Making the Most of Leap Day
Today we get the ultimate bit of lagniappe in this high-stress, warp-speed world.
An extra day.
Feb. 29, 2016, is Leap Day for those in the know about Gregorian calendars and orbital spin.
It’s the 366th day of the year (not chronologically, but you get the idea). A Leap Day is added to the calendar every four years because the Earth circles the sun in 365.2422 days, and someone had to make up for that bit of extra orbit time, lest we eventually start harvesting daffodils in December or running snow plows in July. Pope Gregory XIII rose to the challenge in 1582, creating the Gregorian calendar we still use today.
But why do we fiddle with February, versus April or October? Blame Roman Emperor Caesar Augustus, who made a few personal adjustments to the Julian calendar, upon which the Gregorian calendar is based. Under Julius Caesar, Augustus’s predecessor, February had 30 days, July had 31 and August just 29. So Augustus Caesar decided to add two days to the month named for him (August, obviously), thereby equalizing the two rulers according to each one’s eponymous month. February drew the resulting short stick of just 28 days, making it the obvious candidate for an eventual extra Leap Day every four years.
Leap Years are those years divisible by 4. Except for century years, which also must be divisible by 100 and not divisible by 400 (I am not making this up). Which means that 2000 was a Leap Year, but 1700, 1800 and 1900 were not. Neither will 2100 be.
Whether Leap Day offers opportunity or onus depends on your individual take on things. Some grumble about an extra day of work without an extra day’s salary, while others adhere to the belief that Leap Day babies – or Leapers – have special talents.
As a child of December who blames most of her early trauma on a too-close-to-Christmas birthday, I have to admit that my one Leaper friend has me outpaced in natal distress. Today she arguably turns just 16, rather than 64. And since some websites won’t accept Feb. 29 as an acceptable birth date, she and other Leapers face some weird technological aberrations.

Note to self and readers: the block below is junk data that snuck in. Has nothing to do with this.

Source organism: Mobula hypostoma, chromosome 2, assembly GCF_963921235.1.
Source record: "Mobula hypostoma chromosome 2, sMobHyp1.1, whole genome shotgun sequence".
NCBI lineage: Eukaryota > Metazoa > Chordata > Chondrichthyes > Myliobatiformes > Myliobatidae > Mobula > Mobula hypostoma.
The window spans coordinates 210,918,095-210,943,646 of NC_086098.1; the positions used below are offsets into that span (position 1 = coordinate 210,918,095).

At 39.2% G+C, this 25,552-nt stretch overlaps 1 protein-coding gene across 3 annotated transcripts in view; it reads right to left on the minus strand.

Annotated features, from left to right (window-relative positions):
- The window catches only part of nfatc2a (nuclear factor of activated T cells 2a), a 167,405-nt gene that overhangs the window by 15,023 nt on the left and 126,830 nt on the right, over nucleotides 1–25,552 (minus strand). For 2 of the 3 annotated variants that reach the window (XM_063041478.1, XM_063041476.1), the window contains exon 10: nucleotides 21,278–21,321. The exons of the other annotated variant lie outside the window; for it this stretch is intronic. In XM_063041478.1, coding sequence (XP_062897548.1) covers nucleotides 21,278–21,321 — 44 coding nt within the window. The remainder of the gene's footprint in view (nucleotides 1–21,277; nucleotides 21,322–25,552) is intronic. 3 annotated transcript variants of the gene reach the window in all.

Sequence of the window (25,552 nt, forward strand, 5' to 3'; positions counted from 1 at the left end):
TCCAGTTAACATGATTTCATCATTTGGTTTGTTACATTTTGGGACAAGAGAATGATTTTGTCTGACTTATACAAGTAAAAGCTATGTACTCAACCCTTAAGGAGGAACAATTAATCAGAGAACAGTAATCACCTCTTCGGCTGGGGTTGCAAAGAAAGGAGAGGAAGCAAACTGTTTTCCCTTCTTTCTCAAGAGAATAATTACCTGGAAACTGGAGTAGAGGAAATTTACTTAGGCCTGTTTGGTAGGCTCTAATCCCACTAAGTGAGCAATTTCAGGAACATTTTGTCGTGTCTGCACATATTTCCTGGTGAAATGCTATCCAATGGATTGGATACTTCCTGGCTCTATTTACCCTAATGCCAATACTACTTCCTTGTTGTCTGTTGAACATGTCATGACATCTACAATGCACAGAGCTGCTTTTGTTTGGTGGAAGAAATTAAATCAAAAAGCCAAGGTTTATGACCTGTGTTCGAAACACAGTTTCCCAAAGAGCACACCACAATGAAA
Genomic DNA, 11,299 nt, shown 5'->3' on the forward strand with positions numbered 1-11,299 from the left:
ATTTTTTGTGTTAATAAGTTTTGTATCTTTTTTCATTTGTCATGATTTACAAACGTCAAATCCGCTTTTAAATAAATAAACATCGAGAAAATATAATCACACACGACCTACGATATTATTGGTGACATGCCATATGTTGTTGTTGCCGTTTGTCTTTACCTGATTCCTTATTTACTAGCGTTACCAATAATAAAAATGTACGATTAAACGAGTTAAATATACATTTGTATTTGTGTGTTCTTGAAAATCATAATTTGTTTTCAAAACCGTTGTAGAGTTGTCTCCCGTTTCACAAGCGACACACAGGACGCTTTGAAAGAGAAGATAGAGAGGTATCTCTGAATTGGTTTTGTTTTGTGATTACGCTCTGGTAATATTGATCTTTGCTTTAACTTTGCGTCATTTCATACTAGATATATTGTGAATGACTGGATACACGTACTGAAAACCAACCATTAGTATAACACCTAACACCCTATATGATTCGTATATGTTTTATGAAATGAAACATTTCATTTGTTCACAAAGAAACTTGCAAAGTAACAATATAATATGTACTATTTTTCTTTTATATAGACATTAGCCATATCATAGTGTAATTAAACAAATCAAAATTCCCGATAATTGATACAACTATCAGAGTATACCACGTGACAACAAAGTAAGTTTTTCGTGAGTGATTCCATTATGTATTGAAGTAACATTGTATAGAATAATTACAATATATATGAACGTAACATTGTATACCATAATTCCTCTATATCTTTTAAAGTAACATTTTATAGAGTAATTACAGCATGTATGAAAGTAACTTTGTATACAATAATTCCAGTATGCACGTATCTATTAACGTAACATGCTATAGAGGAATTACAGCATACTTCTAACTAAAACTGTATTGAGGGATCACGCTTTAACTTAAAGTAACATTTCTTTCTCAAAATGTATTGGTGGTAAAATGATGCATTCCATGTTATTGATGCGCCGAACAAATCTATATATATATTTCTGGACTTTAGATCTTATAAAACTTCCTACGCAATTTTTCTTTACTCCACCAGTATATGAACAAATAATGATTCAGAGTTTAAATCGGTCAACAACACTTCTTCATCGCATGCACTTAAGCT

The chances of having a Leap Day birthday are just one in 1,461. Still, the world has an estimated 5 million Leapers. Two mothers, one in Norway and one in Utah, have been documented by the New York Daily News as having given birth to three different children born on Feb. 29 (each obviously four years apart). Celebrities who list today as their birthday include rapper Ja Rule (the big 4-0, or maybe the big 1-0), 16th century Pope Paul III, actress Dinah Shore and Italian composer Gioachhino Rossini.
Not many truly revolutionary events can be traced to a Leap Day, though Hattie McDaniel became the first African-American to win an Oscar on Feb. 29, 1940, and Hugh Hefner opened the doors to the world’s first Playboy Bunny Club on Leap Day 1960.
By tradition, Leap Day is a propitious one for females embroiled in relationships with commitment-challenged males: On Feb. 29, the ladies are allowed to propose to men. Unless they live in Greece, where Leap Day marriages (and, ostensibly, engagements) are, according to the culture, doomed by fate before they even begin.